Were you originally worried about the tag and being accepted by other rock groups?

We’ve always been labeled but we draw people from all different musical backgrounds. I think the singing and dancing for a lot of people is getting old. I think people like us because we are real. I think we’ll always be labeled.

How hard was it to play and sing?

Harder than people think. It’s difficult, but dancing and singing is also difficult.


How hard was it to get everyone on the same page as a group?

It’s complicated. Technically there are a lot of little things.

Have you guys ever listened to the Beach Boys?

Yeah, we like them.

It would seem like you’d be into them.

We are, but I love the Eagles. They do the same things, but they don’t dance. (laughs)

Do you want people to accept you as real musicians?

Yeah, we want it all. (laughs) There is nothing like one of your peers talking about you.

When you got signed, did you think you were ready?

No. We were rehearsing when Lou walked in. It wasn’t planned.

So you were surprised?

I was like, ‘Why does he like us?’

You guys did the Germany thing.

Yeah, we did some shows and tv there.

Was that after you got signed?

No, we had just met Lou.


How is life?

It’s surreal. It’s weird that we even got this opportunity and there are thousands of people who’d want to be in our shoes. There are artists in our area that are guy bands who ask if we can help them out. I mean, we walked into it ourselves, so I don’t know how we did it.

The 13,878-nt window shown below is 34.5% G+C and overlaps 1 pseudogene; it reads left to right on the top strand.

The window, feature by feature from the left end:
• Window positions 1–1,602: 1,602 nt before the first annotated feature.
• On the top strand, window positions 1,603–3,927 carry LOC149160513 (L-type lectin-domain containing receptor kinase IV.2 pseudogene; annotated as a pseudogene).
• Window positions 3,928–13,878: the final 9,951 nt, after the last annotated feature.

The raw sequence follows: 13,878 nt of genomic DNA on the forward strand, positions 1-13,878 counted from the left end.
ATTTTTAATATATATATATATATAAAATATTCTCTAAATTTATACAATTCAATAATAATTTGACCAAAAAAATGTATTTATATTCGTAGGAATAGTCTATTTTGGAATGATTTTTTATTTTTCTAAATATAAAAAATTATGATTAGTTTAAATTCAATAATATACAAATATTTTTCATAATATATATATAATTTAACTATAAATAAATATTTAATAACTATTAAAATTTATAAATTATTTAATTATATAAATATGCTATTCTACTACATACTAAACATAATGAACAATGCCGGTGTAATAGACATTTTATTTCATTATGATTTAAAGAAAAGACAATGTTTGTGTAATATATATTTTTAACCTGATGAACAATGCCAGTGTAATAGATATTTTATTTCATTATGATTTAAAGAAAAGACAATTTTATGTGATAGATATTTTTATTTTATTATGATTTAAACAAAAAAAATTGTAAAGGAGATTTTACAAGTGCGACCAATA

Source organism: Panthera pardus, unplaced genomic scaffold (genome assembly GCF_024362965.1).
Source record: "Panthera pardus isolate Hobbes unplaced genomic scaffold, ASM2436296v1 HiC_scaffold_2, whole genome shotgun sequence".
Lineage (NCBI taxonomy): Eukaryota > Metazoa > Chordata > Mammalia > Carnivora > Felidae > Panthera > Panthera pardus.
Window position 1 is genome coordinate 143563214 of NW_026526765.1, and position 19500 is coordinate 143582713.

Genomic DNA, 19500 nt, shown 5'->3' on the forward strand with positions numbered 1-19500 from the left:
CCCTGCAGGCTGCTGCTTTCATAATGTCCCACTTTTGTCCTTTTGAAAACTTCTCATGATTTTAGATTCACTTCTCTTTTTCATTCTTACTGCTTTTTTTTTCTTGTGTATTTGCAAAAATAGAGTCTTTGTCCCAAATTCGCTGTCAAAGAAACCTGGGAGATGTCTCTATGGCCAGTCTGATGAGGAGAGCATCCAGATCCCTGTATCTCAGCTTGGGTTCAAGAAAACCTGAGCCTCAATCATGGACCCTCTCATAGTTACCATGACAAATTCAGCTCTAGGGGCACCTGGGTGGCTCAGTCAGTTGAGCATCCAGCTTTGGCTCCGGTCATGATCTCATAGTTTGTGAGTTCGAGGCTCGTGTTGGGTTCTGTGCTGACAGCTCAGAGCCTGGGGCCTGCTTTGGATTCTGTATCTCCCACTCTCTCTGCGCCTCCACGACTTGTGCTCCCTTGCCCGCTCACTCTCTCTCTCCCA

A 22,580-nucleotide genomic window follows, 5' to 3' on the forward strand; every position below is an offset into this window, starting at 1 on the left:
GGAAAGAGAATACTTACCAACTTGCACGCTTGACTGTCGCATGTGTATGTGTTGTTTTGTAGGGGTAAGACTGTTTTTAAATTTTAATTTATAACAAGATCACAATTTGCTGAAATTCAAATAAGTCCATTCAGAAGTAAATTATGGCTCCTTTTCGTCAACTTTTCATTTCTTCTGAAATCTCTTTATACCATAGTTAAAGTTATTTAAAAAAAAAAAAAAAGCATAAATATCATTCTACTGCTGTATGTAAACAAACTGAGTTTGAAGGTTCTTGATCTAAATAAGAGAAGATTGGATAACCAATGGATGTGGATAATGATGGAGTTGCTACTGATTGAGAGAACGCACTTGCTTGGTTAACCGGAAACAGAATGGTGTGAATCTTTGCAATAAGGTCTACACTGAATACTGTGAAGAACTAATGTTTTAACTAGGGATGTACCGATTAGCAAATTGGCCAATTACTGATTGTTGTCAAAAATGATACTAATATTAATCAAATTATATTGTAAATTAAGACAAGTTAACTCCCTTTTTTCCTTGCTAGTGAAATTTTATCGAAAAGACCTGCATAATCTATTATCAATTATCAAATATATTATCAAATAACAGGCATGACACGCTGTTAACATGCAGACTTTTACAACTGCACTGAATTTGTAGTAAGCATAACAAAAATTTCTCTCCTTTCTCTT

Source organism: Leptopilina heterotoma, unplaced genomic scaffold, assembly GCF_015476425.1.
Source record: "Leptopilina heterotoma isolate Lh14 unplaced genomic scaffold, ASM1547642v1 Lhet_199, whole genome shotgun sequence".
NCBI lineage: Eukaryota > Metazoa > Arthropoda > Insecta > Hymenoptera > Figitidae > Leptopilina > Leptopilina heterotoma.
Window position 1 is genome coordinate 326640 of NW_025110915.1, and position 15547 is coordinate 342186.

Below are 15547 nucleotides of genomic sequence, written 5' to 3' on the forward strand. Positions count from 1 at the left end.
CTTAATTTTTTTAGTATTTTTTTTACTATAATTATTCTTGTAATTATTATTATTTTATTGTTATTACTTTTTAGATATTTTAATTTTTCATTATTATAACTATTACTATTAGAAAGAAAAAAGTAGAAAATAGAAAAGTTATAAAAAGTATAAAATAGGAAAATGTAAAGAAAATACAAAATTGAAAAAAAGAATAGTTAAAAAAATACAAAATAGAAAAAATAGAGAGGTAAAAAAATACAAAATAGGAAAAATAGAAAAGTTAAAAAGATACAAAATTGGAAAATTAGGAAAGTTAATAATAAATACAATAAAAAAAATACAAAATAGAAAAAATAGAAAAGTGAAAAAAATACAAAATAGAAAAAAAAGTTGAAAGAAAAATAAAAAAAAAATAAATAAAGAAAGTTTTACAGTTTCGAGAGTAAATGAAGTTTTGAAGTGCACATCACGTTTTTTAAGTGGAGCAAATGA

It must be weird to get asked something like that.

It’s impossible to say. I mean, we were in the right place at the right time.

Why do you think he signed you guys?

Well, the thing is that the industry is changing, the fans are getting older and Lou was looking for a crossover and we just happened to be there.

+ charlie craine
Honestly, I read the bio and still don’t feel like I know anything about you guys.

Well, not many people do. (laughs)

How did you come together?

I moved out from Boston to Orlando and I met up with Ben, who is from California, and we wanted to put together a group of five-part harmonies and could dance. So we’re at this party and we met Michael and Patrick who were friends their whole life. And then we met Jay through his vocal coach. So we were rehearsing together for a while and then got a rehearsal space at Trans-Contintental, and we were rehearsing and Lou Perlman walked into one of our rehearsals and signed us.

Was there concern on his part because you weren’t a typical pop group?

We were one of the first groups he’s signed that wasn’t already put together. He did want to see if we could dance and sing a cappella though.

Are you bringing your instruments and playing live?

We are playing live. We are just like a rock group. We have a lead guitarist, guitarist, drummer, keyboardist, and bassist. So we are a full band. We play some songs and then come out from behind the instruments and we sing and dance.

You are probably going to get compared to BBMak a lot too, right?

Yeah, them and Hanson, but the difference is that we are a full band.

Is it funny that people think this is a new concept even though it’s been around since the fifties?

I know. There are people who think it’s a new idea where people sing five-part harmonies and play instruments.

So are you running from the boy band tag?

Well, people say we put the band back in boy band. (we laugh)

Did Lou Perlman want you to scrap the instruments?

That wasn’t an issue. Our deal was that we play our instruments, we like to dance, but we want to cross the bridge between rock and pop.